By Myki Angeline

More and more artists are realizing the power in producing their own music. One artist who is experiencing tremendous success with her music independence is singer/songwriter Megan Davies. Based in Nashville, Megan began her music studies when she attended Belmont University. There, she studied songwriting and classical guitar which would later shape the course of her music career.

In 2013, she found worldwide success from uploading her covers and mashups to Youtube. Over time, her creative stylings garnering over 184 million views and more than 1.2 million subscribers. Currently, her catalog on Spotify maintains over 6 Million Streams per month, and in June 2015, her 3-song mashup “See You Again/ Love Me Like You Do/ Sugar” reached #1 on both the US and Global Spotify Viral 50 charts.

Her latest single, “Gimmie” focuses on the pros and cons of day-trading attention through social media and features a clever video – you can view it here! Recently, she collaborated with the Red Cross & American Cancer Society and performed for Hugh Jackman, Zac Efron, Zendaya & the creators of The Greatest Showman and attending the films premiere in New York City.

Megan shares with us on what inspired her single, “Gimmie”, what it has been like working in an industry vastly under-represented by women, and why she finds being an independent artist so rewarding.

Davies is currently on tour. You can purchase tickets here:

WiMN: How would you best describe your music and genre you most identify with?

MD: I would describe my music as Acoustic Pop. Some tracks are definitely more produced than others, but for me everything starts on my acoustic guitar.

WiMN: Your recent single, “Gimme” focuses on the addiction of day trading attention via social media. Brilliant video as well! Was there anything specific that influenced this song? Especially given the fact your career boost came from million of views to your Youtube videos and Spotify plays (the positive side of social media).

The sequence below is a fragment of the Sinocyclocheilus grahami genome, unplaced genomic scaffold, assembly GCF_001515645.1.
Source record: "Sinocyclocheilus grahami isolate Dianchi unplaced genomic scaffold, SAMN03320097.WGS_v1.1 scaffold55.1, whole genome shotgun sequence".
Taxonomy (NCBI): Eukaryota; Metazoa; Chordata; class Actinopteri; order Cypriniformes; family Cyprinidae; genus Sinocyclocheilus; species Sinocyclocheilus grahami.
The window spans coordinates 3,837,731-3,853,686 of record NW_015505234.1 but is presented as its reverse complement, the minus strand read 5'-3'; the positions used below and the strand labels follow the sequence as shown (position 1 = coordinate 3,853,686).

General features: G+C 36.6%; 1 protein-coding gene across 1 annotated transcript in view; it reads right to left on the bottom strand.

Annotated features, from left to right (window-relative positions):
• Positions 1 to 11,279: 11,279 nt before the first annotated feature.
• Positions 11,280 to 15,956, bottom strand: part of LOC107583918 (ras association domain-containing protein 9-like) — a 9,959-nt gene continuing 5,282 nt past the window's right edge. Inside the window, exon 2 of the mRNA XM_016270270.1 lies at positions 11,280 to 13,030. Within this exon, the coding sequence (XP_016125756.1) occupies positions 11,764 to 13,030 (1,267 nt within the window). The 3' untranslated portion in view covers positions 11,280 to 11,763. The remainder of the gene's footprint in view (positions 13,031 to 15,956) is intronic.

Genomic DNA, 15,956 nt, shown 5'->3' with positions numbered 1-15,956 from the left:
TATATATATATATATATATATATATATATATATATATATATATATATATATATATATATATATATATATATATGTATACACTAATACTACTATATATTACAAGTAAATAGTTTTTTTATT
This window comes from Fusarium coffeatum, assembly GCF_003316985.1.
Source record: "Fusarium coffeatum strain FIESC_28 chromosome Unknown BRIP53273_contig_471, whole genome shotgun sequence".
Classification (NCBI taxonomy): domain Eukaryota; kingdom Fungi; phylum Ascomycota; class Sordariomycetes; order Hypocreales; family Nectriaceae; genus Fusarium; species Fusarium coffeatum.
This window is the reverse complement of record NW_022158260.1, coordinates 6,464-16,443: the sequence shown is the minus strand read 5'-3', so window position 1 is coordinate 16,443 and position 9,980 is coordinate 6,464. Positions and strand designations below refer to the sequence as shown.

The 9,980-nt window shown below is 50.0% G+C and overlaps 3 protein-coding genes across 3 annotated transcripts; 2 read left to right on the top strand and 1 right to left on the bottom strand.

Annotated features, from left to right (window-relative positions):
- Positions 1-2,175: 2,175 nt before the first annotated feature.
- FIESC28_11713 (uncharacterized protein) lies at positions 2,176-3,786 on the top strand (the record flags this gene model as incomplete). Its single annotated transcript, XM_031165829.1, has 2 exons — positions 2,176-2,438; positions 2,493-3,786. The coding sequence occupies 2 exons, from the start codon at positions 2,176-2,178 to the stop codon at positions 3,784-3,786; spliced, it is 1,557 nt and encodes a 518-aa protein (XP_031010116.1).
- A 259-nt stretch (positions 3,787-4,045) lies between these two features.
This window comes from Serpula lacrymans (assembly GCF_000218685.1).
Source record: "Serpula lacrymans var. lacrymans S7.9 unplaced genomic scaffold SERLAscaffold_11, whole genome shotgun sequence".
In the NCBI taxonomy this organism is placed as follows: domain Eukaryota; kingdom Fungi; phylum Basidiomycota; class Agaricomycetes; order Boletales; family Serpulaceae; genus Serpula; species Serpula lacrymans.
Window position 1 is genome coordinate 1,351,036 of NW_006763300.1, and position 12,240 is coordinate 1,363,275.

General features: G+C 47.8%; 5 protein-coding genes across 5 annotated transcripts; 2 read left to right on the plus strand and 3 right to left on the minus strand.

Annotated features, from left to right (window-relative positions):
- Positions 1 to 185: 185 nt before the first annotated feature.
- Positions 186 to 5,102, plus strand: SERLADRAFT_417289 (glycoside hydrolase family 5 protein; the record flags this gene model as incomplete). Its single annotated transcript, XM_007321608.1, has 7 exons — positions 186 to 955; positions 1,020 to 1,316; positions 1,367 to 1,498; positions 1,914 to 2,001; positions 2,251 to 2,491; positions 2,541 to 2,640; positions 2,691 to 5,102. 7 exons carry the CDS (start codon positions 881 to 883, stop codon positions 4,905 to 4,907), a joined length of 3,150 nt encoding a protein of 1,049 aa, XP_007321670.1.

MD: Thank you for the compliment! I had seen this Black Mirror episode called “Nosedive” which showcased the future of social media in a dark way. My success in a lot of ways stemmed from social media, so it’s something I think about a lot. And as much as I enjoy the positive aspects of it, I’d be lying if I told you it doesn’t cause a lot of anxiety for me as well.

WIMN: Recently you performed at our 2018 She Rocks Summer NAMM Showcase. What was that experience like for you?

MD: I loved that show. It felt great to be able to celebrate talented women in the industry. My parents were in the audience that night too and everything about it just felt very special.

WiMN: Women are vastly under-represented in the music industry. Do you find this effects you as an artist?

MD: Yeah it does. I was one of 2 females in a class of 70 some guitar majors at Belmont, so I’ve been aware of it since the moment I moved to Nashville. But I just try to do the best work I can, and I’ve found that focusing on your craft breaks down those walls more than anything else. And on the rare occasion I meet an overtly sexist person in the industry, I make a point not to associate myself with them.

WiMN: Do you play any other musical instruments besides guitar?

MD: Nothing as well as the guitar, but I can find my way around the piano and a few other string instruments like a mandolin or bass guitar.

WiMN: Would you like to share with us a little known fact about you?

MD: I’m a super nerd when it comes to audio gear. I have quite a few vintage pieces I’ve acquired over the past couple of years. I still record and mix all the music for my YouTube channel and I love trying different ways of capturing performances.

WiMN: Your original project, Bad Poetry EP was completely independent and garnered nearly 3 million Spotify streams, with the title track featured on Sirius XM’s The Coffee House station (congratulations!) In your experience, what are the pros and cons of producing your own music?

MD: Thanks! Being independent is rewarding in the sense that I have full creative control over what I release. No one is telling me what to say or what to do, and that can be very empowering. However, I think there’s value in having a team and a confidence boost that comes with a large company investing in your future. So there’s definitely pros and cons but I’m just happy to be playing music everyday.

WiMN: What has been some of the best advice you have received that has impacted your career?

MD: All my mentors have always stressed how much of a marathon this career can be. That if you focus too much on the end game it’s easy to burnout before you get there. Focusing on the here and now is what leads to longevity. I’ve found that’s something I always try to keep in mind.

WiMN: What do you have in store for 2019?

MD: Have a bit of touring coming up this winter! I’ll be going back to Europe for the first time in 2 years, so it should be a blast!